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Photo a Day Challenge: Day 7

Photo a Day Challenge: Day 7 - Cabazon Dinosaurs on Ilford Delta 100 FilmInconsiderate T-Rex - Cabazon, CA
Monday, August 19, 2013 at 3:42pm
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On the way to Palm Springs from Orange County or LA, you'll see a strange site off the side of the 10 Freeway. Rising above the desert are two huge dinosaurs - a t-rex and an apatosaurus. These are the Cabazon Dinosaurs. They are delightfully kitschy, utterly unusual, and actually somewhat famous. They've been featured in music videos and movies (Pee Wee's Big Adventure anyone?) and, according the website, are seen by over 12 million people each year.

I knew these Cabazon Dinosaurs were where I'd get my shot for day 7 of my photo a day challenge. I mean, come on, how often do you get to photograph life-size dinosaurs?

Rather than seek out the obvious shots, I wanted to focus on the more intimate weirdness of these structures. After spending quite a bit of time circling these dinosaurs in search of the right compositions, I started with a tight shot of the t-rex's leg "stepping over" the fence below it. I actually wanted this composition to look as though I was really just trying to photograph the palm tree and mountains behind it, but then this annoying dinosaur just happened to get in the shot right before I clicked the shutter. Like those bygone times when you'd get a roll of film back from the lab and start flipping through the prints only to find that some clueless out-of-it tourist stepped in front of your lens and ruined your perfect photo of the Golden Gate Bridge.

"Damn clueless dinosaur tourists always getting in to your shots. They don't even speak our language. God I hate dinosaurs!"

I then did a couple of compositions that I felt simply highlighted the randomness of these dinosaurs. I mean, really. Why are there giant dinosaurs out in the middle of the desert? It's not like this area is a hotbed of archeology. Such a non sequitur landmark.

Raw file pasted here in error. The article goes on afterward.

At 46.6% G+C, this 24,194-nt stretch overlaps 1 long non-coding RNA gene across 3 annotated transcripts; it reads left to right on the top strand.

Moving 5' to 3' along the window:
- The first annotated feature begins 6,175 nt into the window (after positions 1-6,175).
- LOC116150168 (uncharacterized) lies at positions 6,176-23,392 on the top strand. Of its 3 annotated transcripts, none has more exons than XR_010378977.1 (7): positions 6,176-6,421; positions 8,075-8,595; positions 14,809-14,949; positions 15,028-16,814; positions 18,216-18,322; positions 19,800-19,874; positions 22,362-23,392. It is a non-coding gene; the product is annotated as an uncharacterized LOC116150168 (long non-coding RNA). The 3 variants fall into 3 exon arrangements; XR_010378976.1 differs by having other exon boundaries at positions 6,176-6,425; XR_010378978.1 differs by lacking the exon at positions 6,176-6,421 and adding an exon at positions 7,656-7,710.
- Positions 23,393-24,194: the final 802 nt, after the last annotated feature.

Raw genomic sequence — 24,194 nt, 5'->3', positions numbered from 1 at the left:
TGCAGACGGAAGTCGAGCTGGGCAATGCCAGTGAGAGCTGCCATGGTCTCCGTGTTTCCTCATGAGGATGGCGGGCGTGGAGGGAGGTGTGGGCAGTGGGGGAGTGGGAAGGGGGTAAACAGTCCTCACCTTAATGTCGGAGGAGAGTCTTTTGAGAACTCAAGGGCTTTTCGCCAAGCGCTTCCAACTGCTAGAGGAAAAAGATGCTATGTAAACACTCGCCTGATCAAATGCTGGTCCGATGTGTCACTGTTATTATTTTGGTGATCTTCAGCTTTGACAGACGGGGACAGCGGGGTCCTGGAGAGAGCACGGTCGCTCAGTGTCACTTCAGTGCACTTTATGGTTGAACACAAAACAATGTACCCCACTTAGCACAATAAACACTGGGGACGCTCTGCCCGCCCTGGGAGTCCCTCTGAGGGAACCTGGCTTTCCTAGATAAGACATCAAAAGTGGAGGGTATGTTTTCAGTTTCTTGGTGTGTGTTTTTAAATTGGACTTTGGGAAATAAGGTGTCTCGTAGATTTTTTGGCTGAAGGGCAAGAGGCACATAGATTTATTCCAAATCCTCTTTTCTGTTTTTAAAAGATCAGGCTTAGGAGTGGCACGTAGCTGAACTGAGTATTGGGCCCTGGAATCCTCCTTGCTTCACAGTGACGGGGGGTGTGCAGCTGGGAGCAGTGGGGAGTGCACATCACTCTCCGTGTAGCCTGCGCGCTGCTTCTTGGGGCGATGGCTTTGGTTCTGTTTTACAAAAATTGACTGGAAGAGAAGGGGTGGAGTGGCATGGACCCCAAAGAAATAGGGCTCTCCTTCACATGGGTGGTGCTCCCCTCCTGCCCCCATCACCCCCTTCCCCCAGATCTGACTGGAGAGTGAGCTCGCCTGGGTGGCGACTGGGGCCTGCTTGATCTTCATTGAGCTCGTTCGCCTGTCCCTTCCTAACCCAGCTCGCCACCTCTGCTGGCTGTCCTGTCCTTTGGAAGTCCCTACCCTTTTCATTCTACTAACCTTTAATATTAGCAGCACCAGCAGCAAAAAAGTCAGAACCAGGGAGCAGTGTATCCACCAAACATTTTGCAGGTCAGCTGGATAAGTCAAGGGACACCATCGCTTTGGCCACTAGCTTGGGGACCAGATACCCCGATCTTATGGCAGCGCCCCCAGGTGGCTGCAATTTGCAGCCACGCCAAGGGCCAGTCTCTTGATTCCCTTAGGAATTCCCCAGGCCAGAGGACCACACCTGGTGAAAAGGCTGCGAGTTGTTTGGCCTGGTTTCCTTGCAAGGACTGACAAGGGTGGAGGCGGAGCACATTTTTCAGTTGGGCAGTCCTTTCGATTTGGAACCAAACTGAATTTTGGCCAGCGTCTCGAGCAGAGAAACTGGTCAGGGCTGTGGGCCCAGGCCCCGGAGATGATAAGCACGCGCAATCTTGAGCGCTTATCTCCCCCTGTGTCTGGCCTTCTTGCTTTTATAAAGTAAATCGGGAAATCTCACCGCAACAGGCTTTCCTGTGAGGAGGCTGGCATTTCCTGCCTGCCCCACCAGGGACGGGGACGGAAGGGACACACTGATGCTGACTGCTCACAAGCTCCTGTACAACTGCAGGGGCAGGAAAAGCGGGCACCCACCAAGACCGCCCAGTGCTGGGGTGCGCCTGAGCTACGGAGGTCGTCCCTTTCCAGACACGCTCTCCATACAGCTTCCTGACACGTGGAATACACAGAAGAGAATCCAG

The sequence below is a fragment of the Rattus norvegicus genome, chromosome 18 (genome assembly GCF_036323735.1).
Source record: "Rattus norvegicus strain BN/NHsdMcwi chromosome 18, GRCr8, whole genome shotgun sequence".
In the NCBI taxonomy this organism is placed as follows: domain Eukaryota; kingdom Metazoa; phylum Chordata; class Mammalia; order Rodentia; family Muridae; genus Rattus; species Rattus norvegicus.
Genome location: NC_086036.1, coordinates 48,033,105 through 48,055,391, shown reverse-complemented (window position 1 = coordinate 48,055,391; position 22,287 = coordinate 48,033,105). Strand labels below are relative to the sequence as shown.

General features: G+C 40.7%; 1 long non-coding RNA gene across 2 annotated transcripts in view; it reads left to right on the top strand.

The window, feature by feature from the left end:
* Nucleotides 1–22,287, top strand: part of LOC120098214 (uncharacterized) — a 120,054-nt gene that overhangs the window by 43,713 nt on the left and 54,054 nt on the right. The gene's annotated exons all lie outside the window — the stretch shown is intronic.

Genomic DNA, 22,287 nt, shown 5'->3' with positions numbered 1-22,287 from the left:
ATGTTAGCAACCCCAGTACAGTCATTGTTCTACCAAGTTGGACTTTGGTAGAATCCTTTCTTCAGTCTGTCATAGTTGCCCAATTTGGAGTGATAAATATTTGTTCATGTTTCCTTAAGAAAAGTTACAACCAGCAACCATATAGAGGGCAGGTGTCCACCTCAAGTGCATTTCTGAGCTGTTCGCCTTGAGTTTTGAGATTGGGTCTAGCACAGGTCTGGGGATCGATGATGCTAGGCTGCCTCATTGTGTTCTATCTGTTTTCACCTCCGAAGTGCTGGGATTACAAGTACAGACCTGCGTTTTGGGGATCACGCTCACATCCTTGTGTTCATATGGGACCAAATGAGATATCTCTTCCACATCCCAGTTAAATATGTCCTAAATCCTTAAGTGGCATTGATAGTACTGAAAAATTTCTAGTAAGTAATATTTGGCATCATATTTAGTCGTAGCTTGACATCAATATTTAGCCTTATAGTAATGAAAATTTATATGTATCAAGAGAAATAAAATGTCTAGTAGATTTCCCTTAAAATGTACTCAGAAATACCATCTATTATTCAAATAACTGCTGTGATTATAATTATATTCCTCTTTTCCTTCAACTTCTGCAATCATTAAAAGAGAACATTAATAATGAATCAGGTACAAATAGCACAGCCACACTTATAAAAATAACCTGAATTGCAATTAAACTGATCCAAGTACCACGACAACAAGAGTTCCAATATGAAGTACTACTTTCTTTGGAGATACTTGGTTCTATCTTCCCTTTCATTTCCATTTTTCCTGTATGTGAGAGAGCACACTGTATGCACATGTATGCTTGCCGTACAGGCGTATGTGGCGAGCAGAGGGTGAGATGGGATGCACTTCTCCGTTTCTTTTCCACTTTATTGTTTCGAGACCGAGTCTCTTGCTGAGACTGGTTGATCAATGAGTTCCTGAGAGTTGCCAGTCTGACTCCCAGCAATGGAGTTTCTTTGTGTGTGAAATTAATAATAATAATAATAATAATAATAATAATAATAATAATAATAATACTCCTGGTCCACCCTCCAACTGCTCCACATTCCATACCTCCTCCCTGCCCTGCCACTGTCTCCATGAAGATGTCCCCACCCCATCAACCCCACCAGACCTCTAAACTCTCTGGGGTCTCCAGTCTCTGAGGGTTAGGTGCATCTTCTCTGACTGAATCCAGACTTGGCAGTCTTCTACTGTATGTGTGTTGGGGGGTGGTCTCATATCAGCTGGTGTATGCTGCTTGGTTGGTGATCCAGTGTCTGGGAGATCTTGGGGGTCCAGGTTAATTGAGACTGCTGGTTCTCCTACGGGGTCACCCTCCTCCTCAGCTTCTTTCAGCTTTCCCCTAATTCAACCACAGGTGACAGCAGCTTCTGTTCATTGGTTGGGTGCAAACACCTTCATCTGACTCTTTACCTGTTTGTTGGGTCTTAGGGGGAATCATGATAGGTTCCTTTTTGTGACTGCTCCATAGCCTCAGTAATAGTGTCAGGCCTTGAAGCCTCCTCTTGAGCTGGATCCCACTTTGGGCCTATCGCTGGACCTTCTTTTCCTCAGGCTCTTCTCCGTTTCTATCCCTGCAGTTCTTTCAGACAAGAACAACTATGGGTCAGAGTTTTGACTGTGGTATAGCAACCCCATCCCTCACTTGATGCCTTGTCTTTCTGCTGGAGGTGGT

I like this photo of the t-rex looking off in to the distance much more than I'm sure anyone else will. I like to think he's dreaming of bigger things, thinking about what could have been. Maybe he's thinking about going back to school to get his nursing degree or maybe he has big dreams of broadway. Either way, he's clearly a dreamer.

Photo a Day Challenge: Day 7 - Cabazon Dinosaurs on Ilford Delta 100 FilmT-Rex Dreams of Greater Things - Cabazon, CA
Monday, August 19, 2013 at 3:56pm
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Photo a Day Challenge: Day 7 - Cabazon Dinosaurs on Ilford Delta 100 FilmApatosaurus is Not Amused  - Cabazon, CA
Monday, August 19, 2013 at 3:50pm
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Read the backstory on this Photo A Day Challenge here. See previous days here.

Photo a Day Challenge: Day 6

Photo a Day Challenge: Day 6 - Girl in Hallway on Ilford Delta 100 FilmWoman Walking in Hallway - Palm Springs, CA
Sunday, August 18, 2013 at 9:13pm
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Oh man. Day 6 of my photo a day challenge was a frustrating one. My lovely lady and I had driven out to Palm Springs for a short getaway in the desert, and on this first day I'd made a couple of unsuccessful attempts to find my photo. First I drove around town desperately trying to get a better view of the nearby mountains and the dramatic clouds rising above. Buildings, buildings, power lines, buildings...I couldn't get a clear shot. So that was a wasted 30 minutes that I could have spent with my girlfriend instead. I came back to the hotel room frustrated.